WASHINGTON (CN) – Two years after the National Academy of Sciences Institute of Medicine reported a connection between the disease AL amyloidosis and the herbicide known as “Agent Orange,” the Department of Veterans Affairs has begun to allow treatment and disability benefits for it without a showing that military service caused the condition, according to a new regulation.
The presumption applies to pending applications and new claims, and in certain cases claims that have been denied.
Agent Orange or other herbicides were used to knock back jungle underbrush hiding the enemy during the Vietnam War. Veterans who served in Vietnam between Jan. 9, 1962, and May 7, 1975, are presumed to have been exposed to it for the purposes of this rule.
AL amyloidosis, also known as systemic amyloidosis, is a rare condition that can cause serious changes in nearly any organ of the body. Chemotherapy is used to treat it, but it often can cause serious damage before it is diagnosed.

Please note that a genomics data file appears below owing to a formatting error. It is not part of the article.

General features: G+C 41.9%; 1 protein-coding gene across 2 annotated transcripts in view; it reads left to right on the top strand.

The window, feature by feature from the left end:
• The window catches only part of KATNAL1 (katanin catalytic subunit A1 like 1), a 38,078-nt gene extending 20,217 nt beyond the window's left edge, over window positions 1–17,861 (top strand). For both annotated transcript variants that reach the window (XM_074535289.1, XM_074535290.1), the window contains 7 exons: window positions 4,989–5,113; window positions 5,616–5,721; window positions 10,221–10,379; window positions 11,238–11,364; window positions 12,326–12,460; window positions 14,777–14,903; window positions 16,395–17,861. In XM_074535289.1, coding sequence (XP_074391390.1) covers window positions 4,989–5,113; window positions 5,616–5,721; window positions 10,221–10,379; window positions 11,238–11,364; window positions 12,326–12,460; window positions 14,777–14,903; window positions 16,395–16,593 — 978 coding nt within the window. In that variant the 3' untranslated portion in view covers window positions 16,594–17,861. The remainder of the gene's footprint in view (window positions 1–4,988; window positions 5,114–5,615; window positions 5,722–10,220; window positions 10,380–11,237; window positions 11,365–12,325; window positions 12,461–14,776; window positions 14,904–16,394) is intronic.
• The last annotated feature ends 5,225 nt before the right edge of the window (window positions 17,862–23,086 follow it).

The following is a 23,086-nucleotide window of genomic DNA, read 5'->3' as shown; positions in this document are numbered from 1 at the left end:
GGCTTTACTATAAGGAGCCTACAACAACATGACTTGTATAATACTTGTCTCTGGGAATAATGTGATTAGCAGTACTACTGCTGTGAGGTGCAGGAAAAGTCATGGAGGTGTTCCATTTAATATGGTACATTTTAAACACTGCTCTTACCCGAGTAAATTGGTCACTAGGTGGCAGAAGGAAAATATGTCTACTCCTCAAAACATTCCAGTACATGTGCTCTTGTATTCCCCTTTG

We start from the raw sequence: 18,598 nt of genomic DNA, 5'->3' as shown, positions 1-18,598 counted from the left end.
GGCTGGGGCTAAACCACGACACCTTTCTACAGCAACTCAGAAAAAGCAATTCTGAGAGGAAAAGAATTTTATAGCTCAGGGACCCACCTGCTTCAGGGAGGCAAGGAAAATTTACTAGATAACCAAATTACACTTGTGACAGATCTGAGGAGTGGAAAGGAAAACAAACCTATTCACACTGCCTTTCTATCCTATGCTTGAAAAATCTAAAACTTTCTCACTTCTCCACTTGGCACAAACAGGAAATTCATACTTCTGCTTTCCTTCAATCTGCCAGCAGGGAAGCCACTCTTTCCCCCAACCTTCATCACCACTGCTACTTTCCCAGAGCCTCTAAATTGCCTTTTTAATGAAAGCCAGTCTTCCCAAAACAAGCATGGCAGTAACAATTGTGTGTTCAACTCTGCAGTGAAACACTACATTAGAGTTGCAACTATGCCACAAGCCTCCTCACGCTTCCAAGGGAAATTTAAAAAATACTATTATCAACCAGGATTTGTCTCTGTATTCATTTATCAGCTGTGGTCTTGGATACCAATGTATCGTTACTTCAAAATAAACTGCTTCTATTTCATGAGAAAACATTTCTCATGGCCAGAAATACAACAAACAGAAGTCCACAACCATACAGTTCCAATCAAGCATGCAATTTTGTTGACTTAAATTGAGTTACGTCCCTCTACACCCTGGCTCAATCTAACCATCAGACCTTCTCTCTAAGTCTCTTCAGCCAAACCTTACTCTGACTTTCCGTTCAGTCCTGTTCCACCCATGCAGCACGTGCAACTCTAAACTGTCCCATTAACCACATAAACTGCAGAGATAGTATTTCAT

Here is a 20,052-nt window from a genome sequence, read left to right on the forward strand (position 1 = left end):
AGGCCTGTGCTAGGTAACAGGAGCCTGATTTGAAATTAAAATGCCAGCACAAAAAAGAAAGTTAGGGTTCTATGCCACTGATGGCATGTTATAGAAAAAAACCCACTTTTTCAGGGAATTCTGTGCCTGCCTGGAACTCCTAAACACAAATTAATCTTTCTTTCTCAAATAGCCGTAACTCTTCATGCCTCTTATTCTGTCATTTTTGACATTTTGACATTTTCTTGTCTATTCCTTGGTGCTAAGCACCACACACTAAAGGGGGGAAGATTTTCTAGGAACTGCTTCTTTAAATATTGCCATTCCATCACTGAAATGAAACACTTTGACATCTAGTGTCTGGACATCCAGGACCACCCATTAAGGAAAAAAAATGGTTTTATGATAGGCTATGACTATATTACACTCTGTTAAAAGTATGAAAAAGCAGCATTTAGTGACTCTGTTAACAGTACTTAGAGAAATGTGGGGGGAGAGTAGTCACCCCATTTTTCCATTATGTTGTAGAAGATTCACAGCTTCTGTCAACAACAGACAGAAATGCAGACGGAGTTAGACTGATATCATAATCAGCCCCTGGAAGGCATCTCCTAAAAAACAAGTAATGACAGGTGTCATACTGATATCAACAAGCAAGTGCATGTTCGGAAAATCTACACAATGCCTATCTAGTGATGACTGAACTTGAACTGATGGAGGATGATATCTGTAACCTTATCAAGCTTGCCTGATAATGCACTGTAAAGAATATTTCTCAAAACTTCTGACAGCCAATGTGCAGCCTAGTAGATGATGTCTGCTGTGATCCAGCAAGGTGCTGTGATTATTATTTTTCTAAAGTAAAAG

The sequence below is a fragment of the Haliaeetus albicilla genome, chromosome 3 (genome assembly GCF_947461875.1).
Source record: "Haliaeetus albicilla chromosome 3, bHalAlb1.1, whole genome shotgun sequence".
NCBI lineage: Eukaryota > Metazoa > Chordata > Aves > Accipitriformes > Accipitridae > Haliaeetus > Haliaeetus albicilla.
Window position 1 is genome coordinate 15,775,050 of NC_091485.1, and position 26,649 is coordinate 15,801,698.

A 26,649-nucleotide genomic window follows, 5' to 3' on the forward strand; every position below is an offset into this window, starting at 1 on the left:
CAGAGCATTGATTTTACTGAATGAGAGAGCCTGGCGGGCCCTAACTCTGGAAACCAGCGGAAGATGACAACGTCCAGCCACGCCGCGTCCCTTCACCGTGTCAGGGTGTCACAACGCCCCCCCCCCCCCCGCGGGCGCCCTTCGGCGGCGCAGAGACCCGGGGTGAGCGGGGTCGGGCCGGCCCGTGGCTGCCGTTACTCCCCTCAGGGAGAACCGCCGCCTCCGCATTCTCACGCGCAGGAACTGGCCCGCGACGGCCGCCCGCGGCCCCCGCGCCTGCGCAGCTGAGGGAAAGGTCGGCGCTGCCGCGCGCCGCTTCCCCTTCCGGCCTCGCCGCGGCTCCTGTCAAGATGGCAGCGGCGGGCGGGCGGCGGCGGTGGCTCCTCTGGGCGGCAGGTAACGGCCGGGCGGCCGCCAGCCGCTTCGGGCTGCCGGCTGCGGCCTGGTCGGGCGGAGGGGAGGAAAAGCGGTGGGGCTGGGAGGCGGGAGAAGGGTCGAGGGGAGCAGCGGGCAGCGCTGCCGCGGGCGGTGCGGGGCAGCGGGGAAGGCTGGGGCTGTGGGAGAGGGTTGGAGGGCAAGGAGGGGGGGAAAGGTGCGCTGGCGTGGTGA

Certain symptoms of AL amyloidosis must disable a Veteran to a degree of 10 percent within a year of the last exposure to the toxin for the presumption to be triggered.
Conditions that are presumed to be service connected if they cause a degree of disability of 10 percent at any time after exposure are: acute and subacute peripheral neuropathy, porphyria cutanea tarda, Chloracne, prostate cancer, chronic lymphocytic leukemia, respiratory cancers (lung, bronchus, larynx and trachea), Hodgkin’s disease, multiple myleoma, acute soft-tissue sarcoma, non-Hodgkin’s lymphoma, and Type II diabetes mellitus.
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